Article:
When I was in fourth grade, my family moved across town to be closer to the restaurant we owned. My new elementary school was only about a mile from our home so I walked home everyday. Soon, I made friends who lived near me and they told me about their super-secret shortcut. The shortcut involved … Continue reading Shortcuts
It's interesting to me where people draw the moral line. In just a few days, the conversation around Judge Kavanaugh has changed from whether he sexually assaulted someone to whether he actually lied under oath. Friends and classmates of the judge were previously reluctant to say anything about his character or heavy drinking in high … Continue reading The Moral Line and the Judge
Yesterday, I had the honor and pleasure of speaking at Vanderbilt School of Law. I gotta admit: I do enjoy speaking to law students, more so than bar associations or at law conferences, because I believe there's more opportunity to help them see how the deluge of legal briefs they're reading help shape our country … Continue reading To Be Seen
One of the most-used features of Linkedin Premium is the ability to see everyone who has viewed your profile. It's always amusing to me when I get a message that's obviously been copy + pasted saying "I saw your profile and..." or some variation thereof before attempting to sell me something or asking me to … Continue reading Earning More Than a Vote
I was recently interviewed about my life post-Supreme Court: what I've been up to, how I deal with failure, and why I believe in radical optimism. Read the feature here.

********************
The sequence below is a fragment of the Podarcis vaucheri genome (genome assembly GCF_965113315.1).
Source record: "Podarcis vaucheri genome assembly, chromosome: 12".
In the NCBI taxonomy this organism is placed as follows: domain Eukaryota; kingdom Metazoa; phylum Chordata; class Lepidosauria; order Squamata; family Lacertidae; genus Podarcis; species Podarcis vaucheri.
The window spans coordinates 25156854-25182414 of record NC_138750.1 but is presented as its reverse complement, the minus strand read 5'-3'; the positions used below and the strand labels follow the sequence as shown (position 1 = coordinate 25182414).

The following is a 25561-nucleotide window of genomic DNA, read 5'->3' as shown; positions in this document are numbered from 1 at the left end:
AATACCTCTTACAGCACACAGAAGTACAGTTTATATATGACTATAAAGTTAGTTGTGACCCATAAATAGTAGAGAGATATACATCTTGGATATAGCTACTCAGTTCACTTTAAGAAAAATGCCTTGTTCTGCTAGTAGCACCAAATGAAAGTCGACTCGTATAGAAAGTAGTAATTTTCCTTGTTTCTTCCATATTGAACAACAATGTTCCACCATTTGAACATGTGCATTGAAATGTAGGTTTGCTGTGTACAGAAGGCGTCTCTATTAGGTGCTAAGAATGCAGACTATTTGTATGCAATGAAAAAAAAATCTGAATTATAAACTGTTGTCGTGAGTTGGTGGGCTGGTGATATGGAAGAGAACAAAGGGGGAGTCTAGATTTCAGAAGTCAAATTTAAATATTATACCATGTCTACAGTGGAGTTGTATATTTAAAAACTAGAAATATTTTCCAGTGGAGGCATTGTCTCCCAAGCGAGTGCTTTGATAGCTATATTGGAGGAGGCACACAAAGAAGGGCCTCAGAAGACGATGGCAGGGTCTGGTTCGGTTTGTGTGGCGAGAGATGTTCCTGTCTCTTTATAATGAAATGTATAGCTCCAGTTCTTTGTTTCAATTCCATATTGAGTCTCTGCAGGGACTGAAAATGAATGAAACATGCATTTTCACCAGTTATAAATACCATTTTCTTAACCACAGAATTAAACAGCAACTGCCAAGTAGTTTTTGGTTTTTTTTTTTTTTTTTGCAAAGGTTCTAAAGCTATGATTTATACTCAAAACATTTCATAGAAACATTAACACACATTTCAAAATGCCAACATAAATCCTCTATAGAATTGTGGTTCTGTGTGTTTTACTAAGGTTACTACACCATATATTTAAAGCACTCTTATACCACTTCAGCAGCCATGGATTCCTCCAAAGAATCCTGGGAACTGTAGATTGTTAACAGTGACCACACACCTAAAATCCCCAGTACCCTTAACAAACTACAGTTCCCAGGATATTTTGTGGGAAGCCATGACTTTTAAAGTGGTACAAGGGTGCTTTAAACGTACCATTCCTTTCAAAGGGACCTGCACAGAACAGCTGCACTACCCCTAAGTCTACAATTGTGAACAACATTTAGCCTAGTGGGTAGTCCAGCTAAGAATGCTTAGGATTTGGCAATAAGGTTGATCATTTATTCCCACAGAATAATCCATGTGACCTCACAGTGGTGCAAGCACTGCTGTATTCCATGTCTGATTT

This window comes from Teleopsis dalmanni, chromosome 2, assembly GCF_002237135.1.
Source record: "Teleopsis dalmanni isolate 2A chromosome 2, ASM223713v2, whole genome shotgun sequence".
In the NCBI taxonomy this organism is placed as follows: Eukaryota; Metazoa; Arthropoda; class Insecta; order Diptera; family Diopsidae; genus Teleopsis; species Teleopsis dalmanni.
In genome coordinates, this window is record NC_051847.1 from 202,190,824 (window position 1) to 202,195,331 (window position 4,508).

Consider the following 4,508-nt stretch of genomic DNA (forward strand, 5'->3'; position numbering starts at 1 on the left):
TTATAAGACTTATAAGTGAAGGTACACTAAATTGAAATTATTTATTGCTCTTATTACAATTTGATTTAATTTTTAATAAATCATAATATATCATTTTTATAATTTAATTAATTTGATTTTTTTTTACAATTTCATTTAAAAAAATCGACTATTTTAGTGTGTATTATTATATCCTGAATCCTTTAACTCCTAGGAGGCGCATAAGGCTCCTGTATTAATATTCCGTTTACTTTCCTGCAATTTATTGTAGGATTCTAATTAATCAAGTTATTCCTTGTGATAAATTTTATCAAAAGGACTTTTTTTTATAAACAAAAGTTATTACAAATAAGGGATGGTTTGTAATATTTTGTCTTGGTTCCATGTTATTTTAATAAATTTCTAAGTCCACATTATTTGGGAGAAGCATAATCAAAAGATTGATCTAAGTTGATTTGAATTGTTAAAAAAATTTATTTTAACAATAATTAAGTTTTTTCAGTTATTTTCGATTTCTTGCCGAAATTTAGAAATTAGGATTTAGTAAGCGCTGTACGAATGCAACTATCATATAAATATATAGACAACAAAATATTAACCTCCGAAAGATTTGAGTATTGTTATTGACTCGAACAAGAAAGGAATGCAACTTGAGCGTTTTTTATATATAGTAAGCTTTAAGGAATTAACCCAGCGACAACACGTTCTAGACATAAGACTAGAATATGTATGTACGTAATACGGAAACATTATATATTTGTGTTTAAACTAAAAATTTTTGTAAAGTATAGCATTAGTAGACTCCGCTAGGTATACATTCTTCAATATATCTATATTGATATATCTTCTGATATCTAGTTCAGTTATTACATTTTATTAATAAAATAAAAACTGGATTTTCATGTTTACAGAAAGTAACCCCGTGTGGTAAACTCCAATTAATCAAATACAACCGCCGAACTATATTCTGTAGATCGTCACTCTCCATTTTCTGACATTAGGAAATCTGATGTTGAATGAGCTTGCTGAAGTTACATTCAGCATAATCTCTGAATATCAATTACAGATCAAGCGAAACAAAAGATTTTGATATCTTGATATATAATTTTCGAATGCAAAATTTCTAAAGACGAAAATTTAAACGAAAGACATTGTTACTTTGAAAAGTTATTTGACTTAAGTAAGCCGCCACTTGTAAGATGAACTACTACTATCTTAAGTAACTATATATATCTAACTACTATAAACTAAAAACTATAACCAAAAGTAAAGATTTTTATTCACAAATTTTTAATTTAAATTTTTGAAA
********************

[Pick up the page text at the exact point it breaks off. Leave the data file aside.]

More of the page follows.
“If you think you are too small to make a difference, try sleeping with a mosquito.” - Dalai Lama XIV There’s an oft-shared story about the power of small actions. It states how a small drop can shatter the perfect, smooth sheen in a pond and create ripples across the surface. Another allegory reminds … Continue reading One Drop of Justice
All the worlds a stage, And all the men and women merely players: They have their exits, and their entrances; And one man in his time plays many parts. - William Shakespeare As the debates on immigration policies at the United States border heated up last week, so did several public events that challenged the … Continue reading Civility at Work
My recent trip to DC was extraordinary - from enjoying Michelin starred restaurants to receiving an award from the Hugh M. Hefner Foundation for my battle to advance civil liberties, then meeting incredible journalists like Wolf Blitzer - but I don't think I ever felt more out of place. Each of the folks standing with … Continue reading On the Hugh M Hefner First Amendment Awards
This week, I had the incredible honor of speaking on a panel with Stephen Baird, the original attorney who fought with Suzan Harjo to cancel the trademark registrations of the Washington football team, and Amanda Blackhorse, who bravely continued that effort. There's no question that their efforts helped to highlight the indignity that Native Americans … Continue reading Paper Justice
I was born “Simon Hsiao Tam” on March 31, 1981…at least according to my parents. Growing up, I had a couple of different middle names. My paper trail through the public school system will sometimes list it as “Hong,” like my father’s, and sometimes “Hsiao,” from my mother’s side of the family. I didn’t really … Continue reading What’s in a Name?